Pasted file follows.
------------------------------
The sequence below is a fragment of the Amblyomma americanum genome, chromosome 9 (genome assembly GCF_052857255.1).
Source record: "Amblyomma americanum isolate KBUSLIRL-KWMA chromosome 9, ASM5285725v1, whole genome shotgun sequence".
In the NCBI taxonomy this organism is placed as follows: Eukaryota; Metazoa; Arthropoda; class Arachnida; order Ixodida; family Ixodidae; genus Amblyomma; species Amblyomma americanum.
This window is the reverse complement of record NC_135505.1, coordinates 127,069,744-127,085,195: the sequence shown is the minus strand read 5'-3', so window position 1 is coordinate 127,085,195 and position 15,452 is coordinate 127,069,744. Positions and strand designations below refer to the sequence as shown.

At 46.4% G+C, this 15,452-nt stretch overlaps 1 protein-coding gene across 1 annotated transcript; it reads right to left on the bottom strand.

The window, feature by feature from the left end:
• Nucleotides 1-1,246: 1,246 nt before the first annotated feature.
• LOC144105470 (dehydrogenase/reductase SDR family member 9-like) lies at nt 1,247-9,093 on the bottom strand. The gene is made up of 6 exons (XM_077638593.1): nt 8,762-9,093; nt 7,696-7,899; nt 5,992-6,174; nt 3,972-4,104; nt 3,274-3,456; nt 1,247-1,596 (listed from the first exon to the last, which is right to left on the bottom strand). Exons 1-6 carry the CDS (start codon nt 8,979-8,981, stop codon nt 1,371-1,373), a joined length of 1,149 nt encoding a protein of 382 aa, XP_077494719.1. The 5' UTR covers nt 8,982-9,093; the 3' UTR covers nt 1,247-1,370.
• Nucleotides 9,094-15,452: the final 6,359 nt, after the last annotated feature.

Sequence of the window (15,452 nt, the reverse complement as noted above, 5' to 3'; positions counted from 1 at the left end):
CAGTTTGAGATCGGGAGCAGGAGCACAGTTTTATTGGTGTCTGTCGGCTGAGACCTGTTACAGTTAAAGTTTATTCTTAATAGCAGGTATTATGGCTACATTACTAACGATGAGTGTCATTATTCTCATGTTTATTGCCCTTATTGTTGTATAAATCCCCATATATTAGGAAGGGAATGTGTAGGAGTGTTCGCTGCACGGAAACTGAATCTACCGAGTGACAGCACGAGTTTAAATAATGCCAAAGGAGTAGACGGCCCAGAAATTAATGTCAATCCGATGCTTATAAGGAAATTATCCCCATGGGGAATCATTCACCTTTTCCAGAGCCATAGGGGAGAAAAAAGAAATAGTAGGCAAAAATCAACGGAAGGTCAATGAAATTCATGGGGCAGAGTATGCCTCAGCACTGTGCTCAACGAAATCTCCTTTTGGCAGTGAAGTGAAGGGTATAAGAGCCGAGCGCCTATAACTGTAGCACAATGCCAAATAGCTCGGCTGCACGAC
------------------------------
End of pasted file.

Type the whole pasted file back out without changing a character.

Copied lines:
The sequence below is a fragment of the Amblyomma americanum genome, chromosome 9 (genome assembly GCF_052857255.1).
Source record: "Amblyomma americanum isolate KBUSLIRL-KWMA chromosome 9, ASM5285725v1, whole genome shotgun sequence".
In the NCBI taxonomy this organism is placed as follows: Eukaryota; Metazoa; Arthropoda; class Arachnida; order Ixodida; family Ixodidae; genus Amblyomma; species Amblyomma americanum.
This window is the reverse complement of record NC_135505.1, coordinates 127,069,744-127,085,195: the sequence shown is the minus strand read 5'-3', so window position 1 is coordinate 127,085,195 and position 15,452 is coordinate 127,069,744. Positions and strand designations below refer to the sequence as shown.

At 46.4% G+C, this 15,452-nt stretch overlaps 1 protein-coding gene across 1 annotated transcript; it reads right to left on the bottom strand.

The window, feature by feature from the left end:
• Nucleotides 1-1,246: 1,246 nt before the first annotated feature.
• LOC144105470 (dehydrogenase/reductase SDR family member 9-like) lies at nt 1,247-9,093 on the bottom strand. The gene is made up of 6 exons (XM_077638593.1): nt 8,762-9,093; nt 7,696-7,899; nt 5,992-6,174; nt 3,972-4,104; nt 3,274-3,456; nt 1,247-1,596 (listed from the first exon to the last, which is right to left on the bottom strand). Exons 1-6 carry the CDS (start codon nt 8,979-8,981, stop codon nt 1,371-1,373), a joined length of 1,149 nt encoding a protein of 382 aa, XP_077494719.1. The 5' UTR covers nt 8,982-9,093; the 3' UTR covers nt 1,247-1,370.
• Nucleotides 9,094-15,452: the final 6,359 nt, after the last annotated feature.

Sequence of the window (15,452 nt, the reverse complement as noted above, 5' to 3'; positions counted from 1 at the left end):
CAGTTTGAGATCGGGAGCAGGAGCACAGTTTTATTGGTGTCTGTCGGCTGAGACCTGTTACAGTTAAAGTTTATTCTTAATAGCAGGTATTATGGCTACATTACTAACGATGAGTGTCATTATTCTCATGTTTATTGCCCTTATTGTTGTATAAATCCCCATATATTAGGAAGGGAATGTGTAGGAGTGTTCGCTGCACGGAAACTGAATCTACCGAGTGACAGCACGAGTTTAAATAATGCCAAAGGAGTAGACGGCCCAGAAATTAATGTCAATCCGATGCTTATAAGGAAATTATCCCCATGGGGAATCATTCACCTTTTCCAGAGCCATAGGGGAGAAAAAAGAAATAGTAGGCAAAAATCAACGGAAGGTCAATGAAATTCATGGGGCAGAGTATGCCTCAGCACTGTGCTCAACGAAATCTCCTTTTGGCAGTGAAGTGAAGGGTATAAGAGCCGAGCGCCTATAACTGTAGCACAATGCCAAATAGCTCGGCTGCACGAC